Elvis Presley performs with, from left, guitarist Scotty Moore, drummer D.J. Fontana and bassist Bill Black at the Municipal Auditorium (Civic Center Music Hall) on April 19, 1956. (Oklahoma City Times photo).
Three-quarters of a century ago, on Jan. 8, 1935, Gladys Smith Presley gave birth to twins in a two-room tract house in Tupelo, Miss. The first boy, Jesse Garon Presley, was stillborn, but 35 minutes later Elvis Aron Presley entered the world he was destined to change at age 21. That destiny would brush Oklahoma, where he played several concerts in the 1950s and 1970s.
Today’s Internet-enabled, hyper-speed fame makes the relatively meteoric rise of Elvis Presley in the mid-‘50s hard to appreciate, but in the days when radio fame was often confined to regions of the country, Elvis mania was fast and furious. In August 1953, at age 18, Presley stepped into Sun Records in Memphis, Tenn., to record a single, “My Happiness” backed with “That’s Where Your Heartaches Begin.”
According to music historian Peter Guralnick, who published a two-volume biography of Presley, the young singer was asked by the record company’s receptionist, Marion Keisker, to describe his sound.
“I don’t sound like nobody,” he replied.
While his earliest recordings were mostly ballads, the song that convinced Sun Records owner Sam Phillips that he had found what he considered his dream singer — a white man who sounded African-American — was his version of Arthur Crudup’s “That’s All Right.” Within days of recording the song, it was played on a local Memphis radio station and immediately caused a sensation.
Over the next two years, Presley played the south in a touring package called the “Louisiana Hayride,” and word continued to spread. On Oct. 16, 1955, he played a concert at the Municipal Auditorium (now the Civic Center Music Hall), and it was around this time that the singer who was being billed as “The Hillbilly Cat” met 17-year-old country singer and Maud native Wanda Jackson.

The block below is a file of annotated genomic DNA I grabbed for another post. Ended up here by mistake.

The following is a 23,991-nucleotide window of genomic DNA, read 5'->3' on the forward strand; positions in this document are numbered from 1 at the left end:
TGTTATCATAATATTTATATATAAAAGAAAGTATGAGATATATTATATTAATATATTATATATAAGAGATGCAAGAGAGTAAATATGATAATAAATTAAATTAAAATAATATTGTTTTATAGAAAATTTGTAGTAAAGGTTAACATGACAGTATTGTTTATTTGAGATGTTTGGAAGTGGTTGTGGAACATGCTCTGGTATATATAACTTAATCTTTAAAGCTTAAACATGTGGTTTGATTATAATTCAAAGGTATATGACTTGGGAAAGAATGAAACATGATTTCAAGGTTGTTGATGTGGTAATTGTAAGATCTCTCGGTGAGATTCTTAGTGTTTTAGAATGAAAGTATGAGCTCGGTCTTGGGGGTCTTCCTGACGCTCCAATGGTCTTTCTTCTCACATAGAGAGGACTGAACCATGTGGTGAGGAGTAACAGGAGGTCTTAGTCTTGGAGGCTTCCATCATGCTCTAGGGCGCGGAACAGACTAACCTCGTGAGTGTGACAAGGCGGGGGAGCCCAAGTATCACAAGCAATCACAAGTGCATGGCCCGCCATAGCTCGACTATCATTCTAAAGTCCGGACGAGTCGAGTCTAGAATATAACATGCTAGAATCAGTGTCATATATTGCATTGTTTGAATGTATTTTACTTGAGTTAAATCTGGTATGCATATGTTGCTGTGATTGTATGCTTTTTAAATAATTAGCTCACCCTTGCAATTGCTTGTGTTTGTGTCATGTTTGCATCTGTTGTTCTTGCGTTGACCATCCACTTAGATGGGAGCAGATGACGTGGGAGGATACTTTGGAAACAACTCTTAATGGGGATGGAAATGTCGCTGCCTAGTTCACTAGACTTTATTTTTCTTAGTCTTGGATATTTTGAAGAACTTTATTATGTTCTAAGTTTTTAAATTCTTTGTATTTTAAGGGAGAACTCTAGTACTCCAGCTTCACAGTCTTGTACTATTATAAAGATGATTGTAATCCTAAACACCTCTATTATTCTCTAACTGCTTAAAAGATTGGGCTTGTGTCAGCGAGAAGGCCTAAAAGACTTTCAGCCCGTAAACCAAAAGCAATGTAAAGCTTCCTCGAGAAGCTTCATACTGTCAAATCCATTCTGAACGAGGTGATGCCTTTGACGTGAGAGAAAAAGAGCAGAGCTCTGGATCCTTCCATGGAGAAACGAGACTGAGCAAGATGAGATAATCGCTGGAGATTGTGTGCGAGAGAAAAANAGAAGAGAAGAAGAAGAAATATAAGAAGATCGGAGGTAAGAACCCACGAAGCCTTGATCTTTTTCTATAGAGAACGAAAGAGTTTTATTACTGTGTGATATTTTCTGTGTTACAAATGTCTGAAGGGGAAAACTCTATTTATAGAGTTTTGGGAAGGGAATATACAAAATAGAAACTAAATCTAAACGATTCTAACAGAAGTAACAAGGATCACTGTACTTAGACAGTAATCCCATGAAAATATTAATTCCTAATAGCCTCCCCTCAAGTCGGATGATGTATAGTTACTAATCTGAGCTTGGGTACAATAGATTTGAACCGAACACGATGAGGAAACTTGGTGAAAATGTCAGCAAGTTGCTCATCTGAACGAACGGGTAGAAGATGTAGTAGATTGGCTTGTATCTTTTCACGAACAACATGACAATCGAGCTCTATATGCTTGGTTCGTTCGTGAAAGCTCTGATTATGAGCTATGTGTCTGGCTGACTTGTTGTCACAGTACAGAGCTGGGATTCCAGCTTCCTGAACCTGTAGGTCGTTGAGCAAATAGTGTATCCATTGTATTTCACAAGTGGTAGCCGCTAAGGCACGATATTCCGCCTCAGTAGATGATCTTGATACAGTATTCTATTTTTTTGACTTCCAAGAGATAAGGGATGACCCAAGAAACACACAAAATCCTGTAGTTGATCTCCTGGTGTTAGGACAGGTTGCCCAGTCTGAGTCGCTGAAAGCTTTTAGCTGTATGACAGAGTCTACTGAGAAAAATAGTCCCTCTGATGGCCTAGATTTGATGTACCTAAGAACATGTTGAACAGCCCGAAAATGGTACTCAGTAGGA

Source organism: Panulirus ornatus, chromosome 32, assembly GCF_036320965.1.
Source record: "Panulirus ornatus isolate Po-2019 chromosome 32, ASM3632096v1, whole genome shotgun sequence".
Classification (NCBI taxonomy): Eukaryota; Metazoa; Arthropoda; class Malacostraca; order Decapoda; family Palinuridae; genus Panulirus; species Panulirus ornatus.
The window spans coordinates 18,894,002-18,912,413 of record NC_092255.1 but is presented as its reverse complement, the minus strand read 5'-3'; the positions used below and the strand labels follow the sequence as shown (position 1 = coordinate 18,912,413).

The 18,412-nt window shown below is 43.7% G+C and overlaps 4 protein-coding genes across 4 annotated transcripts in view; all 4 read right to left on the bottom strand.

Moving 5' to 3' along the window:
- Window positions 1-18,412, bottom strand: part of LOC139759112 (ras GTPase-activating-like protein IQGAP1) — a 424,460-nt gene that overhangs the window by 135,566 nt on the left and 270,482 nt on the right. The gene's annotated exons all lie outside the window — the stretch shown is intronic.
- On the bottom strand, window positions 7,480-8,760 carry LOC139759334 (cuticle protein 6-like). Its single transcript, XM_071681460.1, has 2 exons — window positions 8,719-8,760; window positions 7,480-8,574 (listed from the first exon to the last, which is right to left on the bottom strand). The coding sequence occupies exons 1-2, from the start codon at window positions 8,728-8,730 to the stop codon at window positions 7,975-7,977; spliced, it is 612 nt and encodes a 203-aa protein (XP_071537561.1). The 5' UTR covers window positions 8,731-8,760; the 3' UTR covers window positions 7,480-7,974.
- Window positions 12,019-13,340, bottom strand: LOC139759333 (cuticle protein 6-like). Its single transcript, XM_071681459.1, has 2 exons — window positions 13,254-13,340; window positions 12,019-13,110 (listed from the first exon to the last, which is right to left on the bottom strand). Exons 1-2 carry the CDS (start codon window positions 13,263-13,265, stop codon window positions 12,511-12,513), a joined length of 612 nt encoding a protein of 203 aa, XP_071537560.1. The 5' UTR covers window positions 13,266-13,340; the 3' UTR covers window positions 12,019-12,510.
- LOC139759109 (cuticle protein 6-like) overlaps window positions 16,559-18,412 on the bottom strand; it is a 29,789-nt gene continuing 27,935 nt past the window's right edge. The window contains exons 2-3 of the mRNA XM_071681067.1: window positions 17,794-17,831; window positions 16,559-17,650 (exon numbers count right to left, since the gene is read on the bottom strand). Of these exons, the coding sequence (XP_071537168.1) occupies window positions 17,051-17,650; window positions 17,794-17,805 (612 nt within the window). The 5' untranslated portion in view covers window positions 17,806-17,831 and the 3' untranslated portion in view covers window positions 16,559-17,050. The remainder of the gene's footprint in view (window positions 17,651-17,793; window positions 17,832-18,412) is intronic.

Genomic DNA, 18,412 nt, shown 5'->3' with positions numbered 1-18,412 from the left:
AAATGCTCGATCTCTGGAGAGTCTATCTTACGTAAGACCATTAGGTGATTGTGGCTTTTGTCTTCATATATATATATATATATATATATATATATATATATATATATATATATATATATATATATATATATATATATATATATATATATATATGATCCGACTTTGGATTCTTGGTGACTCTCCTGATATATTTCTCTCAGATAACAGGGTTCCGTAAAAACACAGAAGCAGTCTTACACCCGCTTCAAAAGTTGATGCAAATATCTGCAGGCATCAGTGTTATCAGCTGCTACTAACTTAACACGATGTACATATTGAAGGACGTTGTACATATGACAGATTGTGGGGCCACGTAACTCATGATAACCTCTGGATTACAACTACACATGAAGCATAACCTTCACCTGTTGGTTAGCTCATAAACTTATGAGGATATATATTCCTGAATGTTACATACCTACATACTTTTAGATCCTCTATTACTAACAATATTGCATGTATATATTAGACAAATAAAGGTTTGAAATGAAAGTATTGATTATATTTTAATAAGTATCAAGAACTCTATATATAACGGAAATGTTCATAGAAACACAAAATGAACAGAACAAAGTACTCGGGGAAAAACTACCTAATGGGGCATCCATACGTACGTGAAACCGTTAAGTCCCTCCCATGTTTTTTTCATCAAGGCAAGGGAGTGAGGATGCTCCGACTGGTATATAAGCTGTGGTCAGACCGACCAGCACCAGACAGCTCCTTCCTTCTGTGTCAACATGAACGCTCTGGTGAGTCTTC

“I had never heard of him, and Oklahoma City wasn’t playing his records yet, so I didn’t know anything about him,” Jackson said in a 2006 interview with The Oklahoman’s Gene Triplett.
The two singers went on tour together and began dating. The future “King of Rock ‘n’ Roll” convinced the future “Queen of Rockabilly” that she should move beyond the country music she had been performing with Hank Thompson.
“I still wouldn’t have tried it if my daddy hadn’t thought it was a good idea, too,” Jackson recalled. “He said, ‘I think Elvis knows what he’s talkin’ about, about the music. It’s changing, and you’ve got to change with it.’ So that was good advice from both of those men in my life at the time.”
By the time Presley returned to the Municipal Auditorium on April 19, 1956, two weeks after appearing on “The Milton Berle Show,” there was no question whether the singer knew what he was talking about. Three months earlier, on Jan. 10, 1956, Presley entered the Nashville studios of RCA Records to record his first single for the label, “Heartbreak Hotel.” Released 17 days later, “Heartbreak Hotel” went to No. 1 on the Billboard singles chart and stayed there for 8 weeks, eventually selling over 1 million copies.
Following Presley’s 1958 induction into the U.S. Army, the singer stopped performing concerts until his triumphant Dec. 1968 comeback special on NBC and a successful string of shows in Las Vegas. After his return to live performing, he made it back to Oklahoma City several times, including a Sept. 16, 1970 performance at the State Fair Arena, a July 2, 1973 show at the Myriad (now the Cox Convention Center), and a return visit to the Myriad on July 8, 1975 that sold out in one day.
In his review of the 1975 concert for the Oklahoma Journal, Gary Jack Willis wrote that “Presley pranced and positioned, sang and snarled and filled nearly every heart with joy. In an hour’s worth of Elvis on stage, he sang 20 songs, receiving the biggest hand for his treatment of [Olivia Newton-John’s hit] “Let Me Be There.”
Presley performed in the metro area three more times: a May 29, 1976 show at the Myriad and a two-day stand on March 25 and 26, 1977 at the Lloyd Noble Center in Norman. He played his final show on June 25, 1977 in Indianapolis, Ind.
On Aug. 16, 1977, Presley started his day with a late-night visit to his dentist. He spent the rest of his early morning making plans for a concert the next day in Portland, Me., before going to bed in his master suite at Graceland in Memphis. Later that morning, Presley died of heart failure. His death was announced to the media mid-afternoon, with local television breaking into programming with special reports. A total of 12 concerts were canceled.
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